How to create a PR calendar with a simple template from @thatbberg via @CoSchedule:Click To Tweet
What Is a PR Calendar?A PR calendar is a project calendar or plan that maps out all the key components required to pitch and secure PR or media coverage. It can also map them in relation to your other important marketing campaigns and business events, so you can see how your PR schedule aligns with the rest of the business plan. An important note about your PR calendar is that it's not just a calendar of publish dates or final deadlines. It actually breaks down the different steps of the process and all the tasks associated with them into a manageable timeline. All the minor deadlines, campaign-related meetings and appointments, and requests for assets from the design team and quotes from the executives. All the to-dos you can think of in advance required to land great coverage. Of course, which to-dos are required will vary based on your company's individual PR strategy. A sampling of what might go on a PR calendar includes:
- The dates articles or other media coverage go live.
- Publish dates for your brand's content around the campaign (i.e. an award announcement, press release, or sharing news on social media).
- Deadlines for quotes you, your team, or your executives are giving to journalists.
- Shipping dates for sending product samples to reviewers and influencers.
- Deadlines for pitches and award submissions.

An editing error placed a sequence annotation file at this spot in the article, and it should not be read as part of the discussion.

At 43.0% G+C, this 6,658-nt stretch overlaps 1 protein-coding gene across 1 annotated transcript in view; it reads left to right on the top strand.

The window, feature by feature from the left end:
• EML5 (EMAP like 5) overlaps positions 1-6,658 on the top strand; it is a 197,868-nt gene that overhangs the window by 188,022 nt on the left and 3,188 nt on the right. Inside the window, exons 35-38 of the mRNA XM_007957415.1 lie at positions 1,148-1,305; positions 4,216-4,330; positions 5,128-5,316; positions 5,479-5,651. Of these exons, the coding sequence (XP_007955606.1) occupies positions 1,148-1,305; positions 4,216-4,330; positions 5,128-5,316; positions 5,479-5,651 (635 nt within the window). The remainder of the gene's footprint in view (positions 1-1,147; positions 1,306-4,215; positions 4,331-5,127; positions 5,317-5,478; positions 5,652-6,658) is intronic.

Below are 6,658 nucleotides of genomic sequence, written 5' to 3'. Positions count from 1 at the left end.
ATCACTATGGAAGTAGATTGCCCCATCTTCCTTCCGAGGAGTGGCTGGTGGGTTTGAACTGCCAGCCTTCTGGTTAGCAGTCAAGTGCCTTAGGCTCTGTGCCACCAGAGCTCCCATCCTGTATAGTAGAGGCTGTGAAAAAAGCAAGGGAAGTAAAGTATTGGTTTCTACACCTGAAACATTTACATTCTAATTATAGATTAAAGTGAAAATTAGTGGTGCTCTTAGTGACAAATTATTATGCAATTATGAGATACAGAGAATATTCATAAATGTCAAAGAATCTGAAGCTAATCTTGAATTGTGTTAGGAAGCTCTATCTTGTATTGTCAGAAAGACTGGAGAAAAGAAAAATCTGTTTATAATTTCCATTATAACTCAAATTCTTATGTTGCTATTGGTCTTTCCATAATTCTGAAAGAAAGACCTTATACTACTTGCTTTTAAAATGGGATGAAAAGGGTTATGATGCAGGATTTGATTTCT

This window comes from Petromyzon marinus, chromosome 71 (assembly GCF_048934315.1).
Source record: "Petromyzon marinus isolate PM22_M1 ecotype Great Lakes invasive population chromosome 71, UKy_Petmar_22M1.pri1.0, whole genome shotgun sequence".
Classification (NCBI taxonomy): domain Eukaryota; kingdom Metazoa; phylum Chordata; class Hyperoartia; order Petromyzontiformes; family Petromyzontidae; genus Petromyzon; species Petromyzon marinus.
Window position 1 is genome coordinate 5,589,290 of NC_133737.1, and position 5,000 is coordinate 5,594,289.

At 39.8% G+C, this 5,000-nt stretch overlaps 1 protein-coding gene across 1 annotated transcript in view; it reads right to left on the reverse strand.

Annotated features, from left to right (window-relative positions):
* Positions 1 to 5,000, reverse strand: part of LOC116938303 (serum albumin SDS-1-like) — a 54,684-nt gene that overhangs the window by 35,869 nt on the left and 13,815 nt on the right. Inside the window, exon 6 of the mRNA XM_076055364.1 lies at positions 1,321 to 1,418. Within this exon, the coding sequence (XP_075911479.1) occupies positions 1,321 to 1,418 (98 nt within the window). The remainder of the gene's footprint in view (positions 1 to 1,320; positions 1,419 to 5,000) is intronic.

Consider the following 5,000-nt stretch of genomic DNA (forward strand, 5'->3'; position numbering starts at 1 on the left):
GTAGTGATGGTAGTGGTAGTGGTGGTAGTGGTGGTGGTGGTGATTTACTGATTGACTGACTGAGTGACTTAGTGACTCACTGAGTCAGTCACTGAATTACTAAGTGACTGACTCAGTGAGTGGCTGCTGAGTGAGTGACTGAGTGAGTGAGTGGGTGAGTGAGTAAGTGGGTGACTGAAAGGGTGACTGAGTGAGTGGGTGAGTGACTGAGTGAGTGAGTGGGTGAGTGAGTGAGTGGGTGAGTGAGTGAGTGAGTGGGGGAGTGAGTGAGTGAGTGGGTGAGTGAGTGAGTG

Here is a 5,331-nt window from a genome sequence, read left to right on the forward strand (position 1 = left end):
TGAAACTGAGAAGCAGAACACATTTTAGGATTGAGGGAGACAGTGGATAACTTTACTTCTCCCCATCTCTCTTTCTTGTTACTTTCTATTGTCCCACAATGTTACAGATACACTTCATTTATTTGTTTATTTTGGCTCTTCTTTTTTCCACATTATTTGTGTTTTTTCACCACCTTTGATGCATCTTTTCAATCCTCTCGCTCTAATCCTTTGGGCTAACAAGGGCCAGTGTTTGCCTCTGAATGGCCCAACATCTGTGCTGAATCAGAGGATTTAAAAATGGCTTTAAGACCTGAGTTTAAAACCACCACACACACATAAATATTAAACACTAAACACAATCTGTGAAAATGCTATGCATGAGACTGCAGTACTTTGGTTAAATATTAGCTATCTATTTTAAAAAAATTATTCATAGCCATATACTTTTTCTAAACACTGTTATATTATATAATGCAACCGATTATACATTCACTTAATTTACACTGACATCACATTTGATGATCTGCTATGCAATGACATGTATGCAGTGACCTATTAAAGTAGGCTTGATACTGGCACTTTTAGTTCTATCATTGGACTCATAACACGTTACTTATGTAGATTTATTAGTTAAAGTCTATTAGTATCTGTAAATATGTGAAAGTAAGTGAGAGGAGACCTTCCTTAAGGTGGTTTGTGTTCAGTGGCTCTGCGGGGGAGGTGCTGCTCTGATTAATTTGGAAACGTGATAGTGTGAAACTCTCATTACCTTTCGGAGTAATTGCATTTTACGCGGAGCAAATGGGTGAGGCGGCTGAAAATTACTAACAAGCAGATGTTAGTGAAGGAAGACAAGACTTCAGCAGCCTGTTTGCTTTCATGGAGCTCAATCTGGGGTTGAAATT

Why Do PR and Marketing Teams Need a PR Calendar?There are already business calendars, marketing calendars, content calendars, and more. Why do PR calendars need to exist as well, and why should your team have one? Is it just for the sake of feeling organized? Well, yes and no. Don't discount the impact on performance and productivity that overwhelm can have on your marketing team. If anyone doesn't know what's going on or what needs to get done, it can create confusion that results in project delays and errors. That's why having a PR calendar is about more than just the organization and color coding. It's about:
Aligning Public Relations With Other Business ActivitiesThink of the different calendars in your Google Calendar as different layers of your PR and marketing. They each show a separate view, but all together, you get the whole picture.
Having a PR calendar is about more than just the organization and color coding.Click To Tweet
Planning PR Around Holidays and TrendsAnother way a PR calendar will make your whole team's work easier is through the ability to plan in advance for any seasonal holidays or trends your brand might want to join for publicity. For example, the gift guides we talked about earlier. Those important, time-sensitive campaigns can sneak up on you quickly when you don't have them — and the prep work they require — mapped out in advance. With a calendar, you can presently block off seasonal trends or events relevant to your industry and add them to your calendar as yearly recurring items — they'll never sneak up again.